Every week between now and the one-year anniversary of the Pulse Nightclub shootings, Orlando Weekly will profile a person killed on June 12, 2016. This week: Joel Rayón Paniagua
Joel Rayón Paniagua was the hard-working breadwinner for his family back in Veracruz, Mexico.
The 31-year-old left his country to work in gardening and construction because they were poor, and he lived undocumented in Florida for some time before going back home. His brother told Hoy Los Angeles that Rayón Paniagua came to Florida again in late 2015 because he couldn't find a well-paying job in his hometown. By June 2016, Rayón Paniagua had paid off the last of the debt he owed to the guide who helped him get to the U.S. and was starting to save for a better life. He would never get to see it – during the early morning hours of June 12, Rayón Paniagua was with friends at the gay nightclub Pulse when he was killed during a mass shooting along with 48 other people.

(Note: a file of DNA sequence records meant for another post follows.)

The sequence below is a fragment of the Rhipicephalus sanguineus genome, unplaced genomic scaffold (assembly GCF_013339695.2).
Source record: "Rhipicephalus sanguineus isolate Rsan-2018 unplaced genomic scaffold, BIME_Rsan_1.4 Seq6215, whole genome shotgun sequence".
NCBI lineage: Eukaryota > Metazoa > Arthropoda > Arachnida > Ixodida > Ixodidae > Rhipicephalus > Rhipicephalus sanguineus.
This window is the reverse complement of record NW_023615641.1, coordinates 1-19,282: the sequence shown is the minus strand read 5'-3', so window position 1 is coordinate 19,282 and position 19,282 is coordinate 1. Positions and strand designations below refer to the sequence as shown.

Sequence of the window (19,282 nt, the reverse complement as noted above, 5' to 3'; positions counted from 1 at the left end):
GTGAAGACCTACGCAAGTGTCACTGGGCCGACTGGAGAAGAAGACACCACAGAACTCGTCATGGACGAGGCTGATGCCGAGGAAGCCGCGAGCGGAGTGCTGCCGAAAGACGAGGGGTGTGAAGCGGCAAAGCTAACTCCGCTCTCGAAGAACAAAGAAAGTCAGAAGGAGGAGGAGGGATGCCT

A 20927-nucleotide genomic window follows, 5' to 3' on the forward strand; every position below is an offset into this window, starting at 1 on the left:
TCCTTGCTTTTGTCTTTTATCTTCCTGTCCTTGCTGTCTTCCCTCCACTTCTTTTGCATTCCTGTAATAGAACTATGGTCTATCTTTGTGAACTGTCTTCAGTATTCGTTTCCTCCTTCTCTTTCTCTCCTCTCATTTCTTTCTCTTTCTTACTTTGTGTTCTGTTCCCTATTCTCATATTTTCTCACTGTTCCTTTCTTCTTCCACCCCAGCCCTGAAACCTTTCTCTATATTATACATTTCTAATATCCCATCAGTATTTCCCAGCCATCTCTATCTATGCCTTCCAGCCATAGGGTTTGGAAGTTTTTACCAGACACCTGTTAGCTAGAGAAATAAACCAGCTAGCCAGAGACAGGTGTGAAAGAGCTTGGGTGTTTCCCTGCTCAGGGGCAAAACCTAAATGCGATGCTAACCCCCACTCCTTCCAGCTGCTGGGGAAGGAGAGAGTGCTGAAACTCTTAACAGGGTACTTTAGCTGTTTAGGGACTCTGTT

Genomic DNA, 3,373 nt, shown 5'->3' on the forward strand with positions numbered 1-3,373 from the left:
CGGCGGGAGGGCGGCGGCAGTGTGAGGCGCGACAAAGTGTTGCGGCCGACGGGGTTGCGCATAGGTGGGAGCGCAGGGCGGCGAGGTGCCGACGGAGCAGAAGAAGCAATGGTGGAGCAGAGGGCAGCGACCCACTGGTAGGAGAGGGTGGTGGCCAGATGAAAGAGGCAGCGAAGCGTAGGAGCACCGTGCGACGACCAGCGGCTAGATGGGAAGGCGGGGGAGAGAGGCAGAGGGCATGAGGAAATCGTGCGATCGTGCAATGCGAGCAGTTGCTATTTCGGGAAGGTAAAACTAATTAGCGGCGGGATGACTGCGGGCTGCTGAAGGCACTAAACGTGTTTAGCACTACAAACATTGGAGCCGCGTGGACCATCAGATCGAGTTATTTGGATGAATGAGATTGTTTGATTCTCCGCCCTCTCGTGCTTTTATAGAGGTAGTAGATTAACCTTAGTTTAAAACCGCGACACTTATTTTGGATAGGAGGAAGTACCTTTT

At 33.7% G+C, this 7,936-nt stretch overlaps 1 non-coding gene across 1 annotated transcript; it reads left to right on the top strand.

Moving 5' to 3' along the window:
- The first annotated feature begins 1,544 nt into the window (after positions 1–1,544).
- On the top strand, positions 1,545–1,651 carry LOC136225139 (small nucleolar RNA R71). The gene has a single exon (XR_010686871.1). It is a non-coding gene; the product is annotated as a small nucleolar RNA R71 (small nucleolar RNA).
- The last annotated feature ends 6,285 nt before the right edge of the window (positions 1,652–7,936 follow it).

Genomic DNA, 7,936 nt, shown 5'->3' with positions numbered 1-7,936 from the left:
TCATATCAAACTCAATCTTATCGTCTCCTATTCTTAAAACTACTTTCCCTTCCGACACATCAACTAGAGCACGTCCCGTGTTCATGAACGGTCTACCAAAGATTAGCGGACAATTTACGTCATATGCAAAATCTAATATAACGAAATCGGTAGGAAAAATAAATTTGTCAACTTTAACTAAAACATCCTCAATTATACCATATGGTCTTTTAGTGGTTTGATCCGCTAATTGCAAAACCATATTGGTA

On Facebook, his friend Norman Joel wrote that Rayón Paniagua's love for his family helped him make it across the border twice.
"Joel, I carry you forever in my thoughts," he wrote. "I know that you were one of the greats and I'll never forget your humility."
In a video of Rayón Paniagua's burial in Mexico by AvcNoticias, his mother, Rufina Paniagua, promised her son she would continue to live her life because he taught her to be strong and never feel defeated.
"God took him away from me because that's how he wanted it to be," she said. "I know God wanted an angel up there in heaven, a saint, because to me he was an exemplary son. I want you all to know that not only did I lose a great son but also a great friend."
Rayón Paniagua's friends described him as a friendly and fun person who loved to dance. At his funeral, bands played mariachi and norteño music for a final goodbye, including a song with the lyrics, "I don't want a coffin worth millions. All I want is for them to sing songs. May the death of a poor man be a great celebration."